Betta fish are beautiful and ornamental. They are found in tiny cups at any pet store or found in vases with plants that they supposedly live “symbiotically” with. The running myth is that they live in mud puddles in Thailand. But these living conditions are false. While Bettas are beautiful, they are a commitment and have environmental requirements that are much more than the “low maintenance” picture pet stores would paint for them. Having kept Betta fish for 3-4 years now, I promote them as a wonderful pet to have and promote the appropriate care for them whenever possible. So let’s dive right into how to care for a Betta fish. Water pun intended.
Bettas are native to the tropical freshwaters of Thailand. Wild caught Bettas are much different looking and acting than the domesticated, ornamental types you’ll find in pet stores. That being said, their needs are the same. Tropical waters never go below 68 degrees and usually no higher than 75 degrees. Though Bettas breed in shallow waters that are warmer, around 80 degrees, they should not remain in those conditions for long. Bettas are also freshwater type fish, so tap water should do after it is conditioned properly. Betta fish are also known as Vietnamese Fighting Fish because of their extreme territorial aggression. Bettas housed together have been known to kill each other, therefore Bettas should live a solitary lifestyle in a tank, alone or with feeder fish and snails. Note: your Betta may still decide to kill snails and feeder fish.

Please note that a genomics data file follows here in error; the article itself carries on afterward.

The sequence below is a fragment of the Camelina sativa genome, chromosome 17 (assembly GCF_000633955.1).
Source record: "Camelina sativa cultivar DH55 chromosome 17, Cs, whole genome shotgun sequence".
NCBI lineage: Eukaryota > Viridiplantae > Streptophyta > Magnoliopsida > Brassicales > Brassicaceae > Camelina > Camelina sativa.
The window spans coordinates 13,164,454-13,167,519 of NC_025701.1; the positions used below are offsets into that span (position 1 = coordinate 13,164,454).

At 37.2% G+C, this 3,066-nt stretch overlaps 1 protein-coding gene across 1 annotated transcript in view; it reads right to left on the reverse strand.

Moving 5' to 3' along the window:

Preparing your tank is essential before you bring your new friend home. Begin with the appropriate sized tank. 5 gallons is the minimal tank size I would consider for a Betta. The tank should have a filter, filter pad, and submersible heater set to about 70 degrees. Rinse your filter pad and tank well before setting up your tank. Ideally, the tank should not be set in direct sunlight, that will encourage algae growth. Substrate is the next part to consider. I prefer Betta sand that has beneficial bacteria and tannins that aid in creating the perfect tank conditions for your fish. It is best to use a substrate that is similarly colored to a natural environment. Bright, neon colors can stress out your Betta. It is best to select your substrate and rinse it well before adding it to your tank.Then, I recommend adding fake plants and hides to the tank bottom. Rinse your items well before adding them to ensure there is no residue on the stone and plastic. Bettas prefer a mixture of tall and short plants to hide inside or float on. Again, picking items that appear to be more naturally colored is ideal versus the bright, colored items. Water will be added last. Generally I fill a bucket with water the night before. I allow it to sit out overnight to become room temperature. Add the water to the tank slowly and turn on your filter. You will then add in a water conditioner and a pinch of aquarium salt. A small amount of aquarium salt discourages algae and bacterial growth. Water conditioner will remove chlorines and other chemicals added to tap water. I recommend Seachem Prime, this conditioner has tannins that improve water quality, as well as, the standard conditioning constituents. Now that you’re all set, allow your tank to run without a fish for a week before considering adding in your new friend. This allows the tank to build up a healthy bacterial flora.